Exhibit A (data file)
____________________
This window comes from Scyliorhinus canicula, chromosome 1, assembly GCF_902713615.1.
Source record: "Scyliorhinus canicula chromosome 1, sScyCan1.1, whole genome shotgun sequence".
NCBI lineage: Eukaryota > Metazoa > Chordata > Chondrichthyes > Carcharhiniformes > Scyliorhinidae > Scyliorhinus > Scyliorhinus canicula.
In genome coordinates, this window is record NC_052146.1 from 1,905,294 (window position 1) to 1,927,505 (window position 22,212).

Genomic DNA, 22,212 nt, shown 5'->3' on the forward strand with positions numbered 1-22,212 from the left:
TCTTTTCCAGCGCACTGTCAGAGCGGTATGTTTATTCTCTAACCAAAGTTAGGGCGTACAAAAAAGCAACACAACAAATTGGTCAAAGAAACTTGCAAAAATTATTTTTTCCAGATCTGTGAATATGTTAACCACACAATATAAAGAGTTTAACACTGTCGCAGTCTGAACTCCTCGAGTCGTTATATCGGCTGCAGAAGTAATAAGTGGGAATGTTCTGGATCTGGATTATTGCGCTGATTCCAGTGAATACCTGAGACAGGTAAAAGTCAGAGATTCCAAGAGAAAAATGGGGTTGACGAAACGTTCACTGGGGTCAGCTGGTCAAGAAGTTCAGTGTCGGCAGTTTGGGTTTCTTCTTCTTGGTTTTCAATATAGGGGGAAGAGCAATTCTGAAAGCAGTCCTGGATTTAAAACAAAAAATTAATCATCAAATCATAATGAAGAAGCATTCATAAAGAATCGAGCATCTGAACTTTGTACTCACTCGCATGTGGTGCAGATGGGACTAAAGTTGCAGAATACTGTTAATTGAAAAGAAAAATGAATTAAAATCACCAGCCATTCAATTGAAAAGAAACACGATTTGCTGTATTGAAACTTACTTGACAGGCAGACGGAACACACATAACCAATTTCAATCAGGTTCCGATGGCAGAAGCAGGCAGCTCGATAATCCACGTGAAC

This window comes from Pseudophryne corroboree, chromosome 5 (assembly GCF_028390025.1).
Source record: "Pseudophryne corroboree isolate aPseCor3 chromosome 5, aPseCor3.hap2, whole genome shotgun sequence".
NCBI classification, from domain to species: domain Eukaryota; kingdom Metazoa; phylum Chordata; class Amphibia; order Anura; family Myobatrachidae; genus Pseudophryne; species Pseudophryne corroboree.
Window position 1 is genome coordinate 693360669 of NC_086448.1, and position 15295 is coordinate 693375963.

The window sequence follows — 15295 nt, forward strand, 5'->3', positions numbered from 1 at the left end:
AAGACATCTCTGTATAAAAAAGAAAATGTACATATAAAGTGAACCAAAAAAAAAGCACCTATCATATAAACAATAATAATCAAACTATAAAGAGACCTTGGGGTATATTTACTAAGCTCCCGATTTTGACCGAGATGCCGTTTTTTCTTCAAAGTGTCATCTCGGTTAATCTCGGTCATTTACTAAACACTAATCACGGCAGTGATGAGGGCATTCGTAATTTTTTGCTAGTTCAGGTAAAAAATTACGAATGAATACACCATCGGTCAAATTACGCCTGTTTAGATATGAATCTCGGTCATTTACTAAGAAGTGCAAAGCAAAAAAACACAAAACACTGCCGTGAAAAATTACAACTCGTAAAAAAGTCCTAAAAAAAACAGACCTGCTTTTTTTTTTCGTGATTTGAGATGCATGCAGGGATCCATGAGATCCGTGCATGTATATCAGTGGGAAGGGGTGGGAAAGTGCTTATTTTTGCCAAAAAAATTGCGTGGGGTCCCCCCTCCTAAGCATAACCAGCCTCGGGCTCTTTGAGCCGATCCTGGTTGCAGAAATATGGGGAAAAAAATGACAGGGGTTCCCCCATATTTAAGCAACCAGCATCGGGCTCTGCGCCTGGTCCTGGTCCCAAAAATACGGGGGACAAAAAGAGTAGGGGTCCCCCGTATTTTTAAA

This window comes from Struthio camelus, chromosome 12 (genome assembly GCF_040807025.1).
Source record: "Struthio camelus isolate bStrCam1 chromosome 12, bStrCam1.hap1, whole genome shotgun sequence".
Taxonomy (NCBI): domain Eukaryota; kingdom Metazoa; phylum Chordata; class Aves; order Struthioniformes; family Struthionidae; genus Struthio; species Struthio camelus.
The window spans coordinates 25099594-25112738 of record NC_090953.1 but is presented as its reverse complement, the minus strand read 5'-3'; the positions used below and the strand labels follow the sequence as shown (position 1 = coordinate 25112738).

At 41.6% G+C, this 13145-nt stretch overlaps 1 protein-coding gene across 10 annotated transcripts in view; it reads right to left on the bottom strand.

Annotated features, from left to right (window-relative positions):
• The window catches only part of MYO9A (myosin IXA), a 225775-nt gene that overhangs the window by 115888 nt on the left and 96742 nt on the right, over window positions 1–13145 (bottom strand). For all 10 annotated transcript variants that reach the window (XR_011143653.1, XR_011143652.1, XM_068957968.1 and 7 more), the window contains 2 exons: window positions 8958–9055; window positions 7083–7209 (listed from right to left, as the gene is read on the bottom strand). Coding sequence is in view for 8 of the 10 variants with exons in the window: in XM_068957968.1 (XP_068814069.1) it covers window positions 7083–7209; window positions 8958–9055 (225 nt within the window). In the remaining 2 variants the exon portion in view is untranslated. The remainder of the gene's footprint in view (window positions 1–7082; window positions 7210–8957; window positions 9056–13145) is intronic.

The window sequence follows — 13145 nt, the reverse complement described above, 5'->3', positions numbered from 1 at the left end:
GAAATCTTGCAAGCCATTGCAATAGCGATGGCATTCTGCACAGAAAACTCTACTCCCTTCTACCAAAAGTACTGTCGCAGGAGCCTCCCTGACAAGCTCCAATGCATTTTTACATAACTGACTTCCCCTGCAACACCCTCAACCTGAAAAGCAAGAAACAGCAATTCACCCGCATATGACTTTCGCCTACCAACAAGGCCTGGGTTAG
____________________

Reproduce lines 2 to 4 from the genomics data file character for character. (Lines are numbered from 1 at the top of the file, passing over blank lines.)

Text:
Source record: "Scyliorhinus canicula chromosome 1, sScyCan1.1, whole genome shotgun sequence".
NCBI lineage: Eukaryota > Metazoa > Chordata > Chondrichthyes > Carcharhiniformes > Scyliorhinidae > Scyliorhinus > Scyliorhinus canicula.
In genome coordinates, this window is record NC_052146.1 from 1,905,294 (window position 1) to 1,927,505 (window position 22,212).